Their lives all interconnect in various ways. Amy's boyfriend, Mark (Dean Cain) dumps her when he finds out she has cancer. Mark's mother is suffering from dementia, and he'd rather not deal with anything connected to human emotion. His sister Mina (Cory Oliver) happens to be Radisson's wife...and a Christian too (much to Radisson's cool displeasure). Both Josh and Mina have as their pastor one Pastor Dave (David A.R. White), who keeps trying to get away for a holiday with his missionary friend but every vehicle he encounters keeps stalling on him.
Divine intervention, perhaps?
In any case, Josh is able to successfully argue his case, we learn where Radisson's hatred towards God comes from, Martin comes to accept Christ, Mina learns that the love of Christ is enough to validate her and leaves Radisson, Amy comes to terms to both her cancer and her own anger at God, culminating in a Newsboys concert where all these stories come together.
Pity they couldn't have all been going to an Andy Hunter rave, but I digress...
There is something dare I say, crass, about building so much around the Newsboys, but that doesn't compare to having Mr. and Mrs. Robertson pop in for little reason. Again, I grant I have never seen an episode of Duck Dynasty (and have no interest in doing so, though my brother Gabe loves the show...his favorite is Uncle Si, and given that Gabe has been accurately described as a 'brown cracker', but again I digress). Since I'm not a fan, their cameos almost went over my head. Besides, while it sets up Amy Ryan (a poor choice for a name given she shares it with an Oscar-nominated actress...and Josh Wheaton sounds eerily familiar too) and her hostility towards Christians (and apparently, meat-eaters), I think there could have been another way to show she has no faith in faith.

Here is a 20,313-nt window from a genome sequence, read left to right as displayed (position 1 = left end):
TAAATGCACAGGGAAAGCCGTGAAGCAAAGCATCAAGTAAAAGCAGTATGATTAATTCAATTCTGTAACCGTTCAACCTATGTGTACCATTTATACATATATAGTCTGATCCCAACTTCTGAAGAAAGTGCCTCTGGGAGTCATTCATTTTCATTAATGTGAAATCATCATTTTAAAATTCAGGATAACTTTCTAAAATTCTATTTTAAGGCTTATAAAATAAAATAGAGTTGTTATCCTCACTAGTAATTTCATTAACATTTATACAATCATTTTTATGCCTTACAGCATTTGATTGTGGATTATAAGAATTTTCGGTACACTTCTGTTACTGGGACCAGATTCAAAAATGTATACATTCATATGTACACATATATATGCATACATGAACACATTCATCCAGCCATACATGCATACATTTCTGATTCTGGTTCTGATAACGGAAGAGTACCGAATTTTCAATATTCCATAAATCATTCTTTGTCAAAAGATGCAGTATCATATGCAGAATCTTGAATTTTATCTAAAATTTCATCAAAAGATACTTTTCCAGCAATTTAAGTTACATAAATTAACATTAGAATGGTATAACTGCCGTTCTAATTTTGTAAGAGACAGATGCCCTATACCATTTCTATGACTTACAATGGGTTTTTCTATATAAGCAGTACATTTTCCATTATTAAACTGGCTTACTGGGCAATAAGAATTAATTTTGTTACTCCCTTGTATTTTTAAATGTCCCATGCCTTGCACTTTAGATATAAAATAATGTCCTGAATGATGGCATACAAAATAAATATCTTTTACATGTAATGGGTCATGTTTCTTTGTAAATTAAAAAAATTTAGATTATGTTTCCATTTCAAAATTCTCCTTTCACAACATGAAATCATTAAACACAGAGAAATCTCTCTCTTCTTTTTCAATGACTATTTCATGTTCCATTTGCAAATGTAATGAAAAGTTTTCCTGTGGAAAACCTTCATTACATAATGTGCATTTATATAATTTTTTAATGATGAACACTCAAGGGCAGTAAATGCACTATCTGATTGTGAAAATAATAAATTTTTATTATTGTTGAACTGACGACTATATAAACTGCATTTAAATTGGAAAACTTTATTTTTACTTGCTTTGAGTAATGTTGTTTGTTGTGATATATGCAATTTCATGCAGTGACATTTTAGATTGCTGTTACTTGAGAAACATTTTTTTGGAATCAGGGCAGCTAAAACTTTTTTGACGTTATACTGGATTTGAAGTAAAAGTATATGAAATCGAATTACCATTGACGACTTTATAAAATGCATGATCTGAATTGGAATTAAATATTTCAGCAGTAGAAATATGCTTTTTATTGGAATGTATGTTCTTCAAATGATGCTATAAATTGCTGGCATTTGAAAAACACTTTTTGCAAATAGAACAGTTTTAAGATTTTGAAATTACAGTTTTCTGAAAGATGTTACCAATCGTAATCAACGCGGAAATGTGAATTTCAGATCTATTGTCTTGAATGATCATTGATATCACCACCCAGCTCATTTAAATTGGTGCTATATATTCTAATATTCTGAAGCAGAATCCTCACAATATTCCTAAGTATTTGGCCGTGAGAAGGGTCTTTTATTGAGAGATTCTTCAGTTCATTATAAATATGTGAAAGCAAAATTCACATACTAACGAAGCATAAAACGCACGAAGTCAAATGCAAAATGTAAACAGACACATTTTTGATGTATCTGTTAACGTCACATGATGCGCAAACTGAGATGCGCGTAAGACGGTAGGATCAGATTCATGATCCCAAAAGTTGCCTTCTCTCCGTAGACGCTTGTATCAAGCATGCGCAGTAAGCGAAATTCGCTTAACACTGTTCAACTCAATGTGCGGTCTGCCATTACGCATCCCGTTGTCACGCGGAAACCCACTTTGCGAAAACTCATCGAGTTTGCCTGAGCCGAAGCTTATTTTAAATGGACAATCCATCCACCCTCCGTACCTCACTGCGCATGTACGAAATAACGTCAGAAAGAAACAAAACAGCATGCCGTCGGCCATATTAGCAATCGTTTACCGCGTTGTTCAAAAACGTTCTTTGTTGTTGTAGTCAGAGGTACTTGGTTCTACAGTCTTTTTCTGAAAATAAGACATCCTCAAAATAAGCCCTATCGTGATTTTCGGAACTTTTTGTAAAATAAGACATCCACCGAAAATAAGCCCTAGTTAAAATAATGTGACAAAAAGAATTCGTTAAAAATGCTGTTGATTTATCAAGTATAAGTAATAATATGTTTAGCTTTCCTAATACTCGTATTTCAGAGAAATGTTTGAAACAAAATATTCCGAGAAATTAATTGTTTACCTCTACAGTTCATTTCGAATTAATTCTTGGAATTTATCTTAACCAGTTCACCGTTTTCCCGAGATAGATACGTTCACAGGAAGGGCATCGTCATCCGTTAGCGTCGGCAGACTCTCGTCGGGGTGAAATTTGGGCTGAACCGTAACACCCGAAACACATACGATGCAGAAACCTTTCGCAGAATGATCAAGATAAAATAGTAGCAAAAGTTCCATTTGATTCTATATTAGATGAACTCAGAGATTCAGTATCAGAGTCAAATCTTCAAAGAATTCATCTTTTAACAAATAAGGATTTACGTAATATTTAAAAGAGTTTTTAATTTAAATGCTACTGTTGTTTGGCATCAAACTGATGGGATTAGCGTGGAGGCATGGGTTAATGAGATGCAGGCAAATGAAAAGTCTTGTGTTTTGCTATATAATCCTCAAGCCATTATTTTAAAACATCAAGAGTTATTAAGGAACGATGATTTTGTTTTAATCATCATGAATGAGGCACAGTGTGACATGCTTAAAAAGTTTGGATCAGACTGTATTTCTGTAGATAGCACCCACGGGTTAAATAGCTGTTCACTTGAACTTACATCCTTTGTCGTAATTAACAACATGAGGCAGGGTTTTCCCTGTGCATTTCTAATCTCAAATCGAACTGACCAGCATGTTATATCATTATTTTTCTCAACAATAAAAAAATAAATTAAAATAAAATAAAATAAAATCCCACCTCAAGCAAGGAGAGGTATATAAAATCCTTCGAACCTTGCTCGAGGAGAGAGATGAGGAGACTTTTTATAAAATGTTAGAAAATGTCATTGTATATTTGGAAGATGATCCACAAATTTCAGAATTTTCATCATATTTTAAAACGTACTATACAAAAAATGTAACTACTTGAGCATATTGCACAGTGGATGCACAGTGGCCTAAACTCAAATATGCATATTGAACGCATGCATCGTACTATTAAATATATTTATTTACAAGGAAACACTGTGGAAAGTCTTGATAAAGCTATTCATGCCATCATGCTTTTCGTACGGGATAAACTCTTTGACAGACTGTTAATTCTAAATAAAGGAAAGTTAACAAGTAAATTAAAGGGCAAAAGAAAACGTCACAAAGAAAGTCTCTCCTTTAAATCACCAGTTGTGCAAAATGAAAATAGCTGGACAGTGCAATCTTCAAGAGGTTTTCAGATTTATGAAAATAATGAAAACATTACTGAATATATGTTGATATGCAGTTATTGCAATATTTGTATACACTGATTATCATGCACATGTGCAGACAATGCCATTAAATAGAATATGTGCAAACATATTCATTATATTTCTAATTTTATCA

I also think that having Radisson's atheism come from a deep personal hurt as a child rather than it being an intellectual conclusion is both clichéd and a little unfair to those who don't believe because they have reached their conclusions through thought. I'll admit I have given the idea of faith much thought myself and reached a different conclusion than Radisson and his snobbish set but I cannot shake the idea that the writers lost a great opportunity to have Radisson be an intellectual rather than emotional atheist.